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The rise of the open-plan office

Sally Herships Apr 1, 2015

The rise of the open-plan office

Sally Herships Apr 1, 2015

Try to get one simple task at work done. Say, updating a line of text on a website. The next thing you know, you’re running an anti-virus check for malware and re-installing system software. 

Developers have a name for when one tiny task sets off an avalanche of work, “yak shaving.” The idea comes from a “Ren and Stimpy” episode: 

“You’ll look up and it’ll be five o’clock and you’ll have chased down all the minutia, but you wouldn’t have actually gotten any work done,” says Jonathan Hirschman, CEO of PCB:NG, a firm that does electronic assembly for hardware entrepreneurs. 

Small tasks that seem to transform magically into tidal waves of work, says Hirschman, are why he can’t work from home. He’s too easily distracted. Like the time he was indulging in a favorite morning routine, reading tech journals before leaving the house. 

“Before I knew it I was outlining a schematic and had to stop myself and say, ‘Wait a minute, you’re not going to create a new piece of electronics. You’re going to go into the office and get your work done.'” 

Still, Hirschman notes, his current office, a rented desk in the open-plan section of a co-working space, is also problematic. 

“What’s the quote? Hell is other people,” he says. 

Jonathan Hirschman works in a shared co-working space

Jonathan Hirschman is not a fan of his open plan co-working office. Hell, he says, is other people.

But encouraging workers to cozy up to each other is what’s hot right now in the world of office design. It’s all about the open plan. 

Facebook is planning to put thousands of its workers into one mile-long room, and Samsung is building a new headquarters that includes floors of outdoor spaces, where it’s hoping employees from different departments and levels will mingle.

GlaxoSmithKline just paid an undisclosed amount  to design a new 200,000 square foot glass building in Philadelphia that is entirely open-plan. 

The company is so excited, it made a video about it.

“It’s a whole new way of working,” says one featured worker’s voice. “I’ll admit it,” continues another, “at first I was nervous about leaving my old office and cubicle setup. But I love working in the open environment.” 

So are open plan offices the holy grail of office design? Or, are they what Jonathan Hirschman describes as “a kind of purgatory for workers?”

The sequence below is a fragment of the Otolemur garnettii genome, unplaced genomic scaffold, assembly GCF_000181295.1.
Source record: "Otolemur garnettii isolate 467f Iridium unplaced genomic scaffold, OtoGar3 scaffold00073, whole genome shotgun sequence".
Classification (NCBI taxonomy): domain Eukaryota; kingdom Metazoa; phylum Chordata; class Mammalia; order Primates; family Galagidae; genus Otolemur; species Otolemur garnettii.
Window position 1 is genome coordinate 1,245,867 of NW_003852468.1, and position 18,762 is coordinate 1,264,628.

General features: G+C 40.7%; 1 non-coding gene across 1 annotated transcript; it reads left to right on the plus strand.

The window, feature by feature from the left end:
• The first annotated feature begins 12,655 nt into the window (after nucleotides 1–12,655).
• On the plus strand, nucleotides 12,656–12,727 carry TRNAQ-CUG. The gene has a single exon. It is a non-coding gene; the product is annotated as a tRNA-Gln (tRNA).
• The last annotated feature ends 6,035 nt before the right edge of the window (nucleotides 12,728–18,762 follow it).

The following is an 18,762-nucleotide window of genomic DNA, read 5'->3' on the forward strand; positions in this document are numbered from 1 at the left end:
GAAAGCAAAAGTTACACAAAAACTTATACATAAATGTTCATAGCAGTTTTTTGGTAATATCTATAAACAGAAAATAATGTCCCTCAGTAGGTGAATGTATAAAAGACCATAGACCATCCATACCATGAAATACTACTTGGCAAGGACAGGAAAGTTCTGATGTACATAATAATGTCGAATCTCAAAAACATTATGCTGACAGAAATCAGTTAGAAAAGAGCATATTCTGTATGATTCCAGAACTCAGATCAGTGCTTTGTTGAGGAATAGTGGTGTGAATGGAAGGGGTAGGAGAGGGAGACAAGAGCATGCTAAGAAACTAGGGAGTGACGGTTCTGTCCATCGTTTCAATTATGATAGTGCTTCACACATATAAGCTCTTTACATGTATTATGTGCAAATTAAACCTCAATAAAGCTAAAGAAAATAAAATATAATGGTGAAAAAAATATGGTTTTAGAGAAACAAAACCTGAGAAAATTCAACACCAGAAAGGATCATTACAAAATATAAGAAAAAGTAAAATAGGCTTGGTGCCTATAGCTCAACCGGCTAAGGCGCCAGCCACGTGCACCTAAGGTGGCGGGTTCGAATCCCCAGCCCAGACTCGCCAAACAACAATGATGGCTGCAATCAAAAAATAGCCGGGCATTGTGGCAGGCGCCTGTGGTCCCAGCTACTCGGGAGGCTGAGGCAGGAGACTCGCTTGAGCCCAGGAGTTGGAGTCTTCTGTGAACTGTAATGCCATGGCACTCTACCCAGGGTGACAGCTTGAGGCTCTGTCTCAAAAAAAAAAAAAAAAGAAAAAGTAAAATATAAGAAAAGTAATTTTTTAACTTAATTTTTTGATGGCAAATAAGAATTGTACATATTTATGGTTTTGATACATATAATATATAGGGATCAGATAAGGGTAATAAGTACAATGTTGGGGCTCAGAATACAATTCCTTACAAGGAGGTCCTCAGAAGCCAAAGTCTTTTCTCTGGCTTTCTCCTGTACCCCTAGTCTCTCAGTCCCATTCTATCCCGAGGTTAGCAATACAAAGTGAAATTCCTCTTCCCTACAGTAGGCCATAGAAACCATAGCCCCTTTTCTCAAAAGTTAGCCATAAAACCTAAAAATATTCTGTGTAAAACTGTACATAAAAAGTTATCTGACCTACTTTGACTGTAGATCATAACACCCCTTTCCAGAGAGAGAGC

GlaxoSmithKline’s new building looks and feels a little like a hotel. There’s a coffee shop on the ground floor and a spiral staircase rises out of a huge atrium. Whichever way you look you see windows and light. But even though the five-floor building holds over a thousand employees, there are no offices, at least not the kind we’re used to. 

This is the new non-office office. There are no offices in the building — at least, there are no assigned seats. At GlaxoSmithKline, groups get put in “neighborhoods”: Every morning you get your laptop, post-it notes and assorted chargers out of your locker, and decide where you’d like to sit for the day. Every evening, your belongings get stowed away again. GSK has a clean desk policy in place.

Why not just let workers stick to the comfort of their own desks? 

“Because we’re trying to keep movement in the environment,” says Ray Milora, head of design and change management at the company, “we’re trying to keep people moving around.” 

Milora notes there are options for workers who need some alone time. Special chairs that look like they’ve escaped from “Alice in Wonderland,” with large arms and headrests meant to protect their occupants from sights and sounds, are strategically placed throughout the building. There are also quiet rooms, though they have time limits to prevent employees from moving in permanently. 

The big idea, says Milora, is to encourage workers to talk to colleagues they might otherwise never interact with. And at GSK, the plan seems to be working. He says attendance at the company has gone up dramatically. At GSK’s old building, which he describes as a traditional American 1980s space, “low ceiling, neon lights everywhere.” Attendance was at 40 percent there, he says, but in the new space, it’s gone up to “well over 90 percent.”